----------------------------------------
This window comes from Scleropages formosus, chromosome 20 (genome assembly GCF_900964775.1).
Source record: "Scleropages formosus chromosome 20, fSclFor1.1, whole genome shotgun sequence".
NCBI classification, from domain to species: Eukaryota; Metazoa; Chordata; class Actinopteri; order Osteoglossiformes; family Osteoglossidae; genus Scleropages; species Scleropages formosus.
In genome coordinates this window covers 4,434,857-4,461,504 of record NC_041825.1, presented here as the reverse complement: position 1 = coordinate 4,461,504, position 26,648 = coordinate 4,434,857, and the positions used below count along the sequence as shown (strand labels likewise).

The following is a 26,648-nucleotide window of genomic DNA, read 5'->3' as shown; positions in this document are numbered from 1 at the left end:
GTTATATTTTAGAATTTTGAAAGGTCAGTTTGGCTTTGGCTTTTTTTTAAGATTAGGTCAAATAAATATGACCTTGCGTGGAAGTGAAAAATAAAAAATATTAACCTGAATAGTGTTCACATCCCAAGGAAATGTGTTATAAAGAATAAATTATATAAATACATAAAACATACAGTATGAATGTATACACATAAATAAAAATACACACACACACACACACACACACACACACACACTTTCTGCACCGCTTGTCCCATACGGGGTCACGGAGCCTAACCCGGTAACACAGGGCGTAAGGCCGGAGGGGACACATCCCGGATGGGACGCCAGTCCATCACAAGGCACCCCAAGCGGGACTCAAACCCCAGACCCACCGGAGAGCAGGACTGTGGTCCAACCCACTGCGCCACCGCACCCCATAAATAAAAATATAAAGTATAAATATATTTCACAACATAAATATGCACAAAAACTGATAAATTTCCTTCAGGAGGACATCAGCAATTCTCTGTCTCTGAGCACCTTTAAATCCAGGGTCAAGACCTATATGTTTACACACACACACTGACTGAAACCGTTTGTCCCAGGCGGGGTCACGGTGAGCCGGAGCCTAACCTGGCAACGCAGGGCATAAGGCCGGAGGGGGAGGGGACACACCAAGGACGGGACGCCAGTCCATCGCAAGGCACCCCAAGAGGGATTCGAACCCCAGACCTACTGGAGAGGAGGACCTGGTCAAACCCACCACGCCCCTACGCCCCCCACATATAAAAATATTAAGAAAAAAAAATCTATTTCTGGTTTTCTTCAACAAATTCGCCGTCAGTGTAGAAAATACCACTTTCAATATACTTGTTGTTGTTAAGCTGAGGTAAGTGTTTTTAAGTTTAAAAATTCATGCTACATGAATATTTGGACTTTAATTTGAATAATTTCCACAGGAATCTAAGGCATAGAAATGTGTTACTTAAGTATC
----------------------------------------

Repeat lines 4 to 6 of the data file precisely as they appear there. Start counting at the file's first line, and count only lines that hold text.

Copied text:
In genome coordinates this window covers 4,434,857-4,461,504 of record NC_041825.1, presented here as the reverse complement: position 1 = coordinate 4,461,504, position 26,648 = coordinate 4,434,857, and the positions used below count along the sequence as shown (strand labels likewise).

The following is a 26,648-nucleotide window of genomic DNA, read 5'->3' as shown; positions in this document are numbered from 1 at the left end:
GTTATATTTTAGAATTTTGAAAGGTCAGTTTGGCTTTGGCTTTTTTTTAAGATTAGGTCAAATAAATATGACCTTGCGTGGAAGTGAAAAATAAAAAATATTAACCTGAATAGTGTTCACATCCCAAGGAAATGTGTTATAAAGAATAAATTATATAAATACATAAAACATACAGTATGAATGTATACACATAAATAAAAATACACACACACACACACACACACACACACACACACTTTCTGCACCGCTTGTCCCATACGGGGTCACGGAGCCTAACCCGGTAACACAGGGCGTAAGGCCGGAGGGGACACATCCCGGATGGGACGCCAGTCCATCACAAGGCACCCCAAGCGGGACTCAAACCCCAGACCCACCGGAGAGCAGGACTGTGGTCCAACCCACTGCGCCACCGCACCCCATAAATAAAAATATAAAGTATAAATATATTTCACAACATAAATATGCACAAAAACTGATAAATTTCCTTCAGGAGGACATCAGCAATTCTCTGTCTCTGAGCACCTTTAAATCCAGGGTCAAGACCTATATGTTTACACACACACACTGACTGAAACCGTTTGTCCCAGGCGGGGTCACGGTGAGCCGGAGCCTAACCTGGCAACGCAGGGCATAAGGCCGGAGGGGGAGGGGACACACCAAGGACGGGACGCCAGTCCATCGCAAGGCACCCCAAGAGGGATTCGAACCCCAGACCTACTGGAGAGGAGGACCTGGTCAAACCCACCACGCCCCTACGCCCCCCACATATAAAAATATTAAGAAAAAAAAATCTATTTCTGGTTTTCTTCAACAAATTCGCCGTCAGTGTAGAAAATACCACTTTCAATATACTTGTTGTTGTTAAGCTGAGGTAAGTGTTTTTAAGTTTAAAAATTCATGCTACATGAATATTTGGACTTTAATTTGAATAATTTCCACAGGAATCTAAGGCATAGAAATGTGTTACTTAAGTATC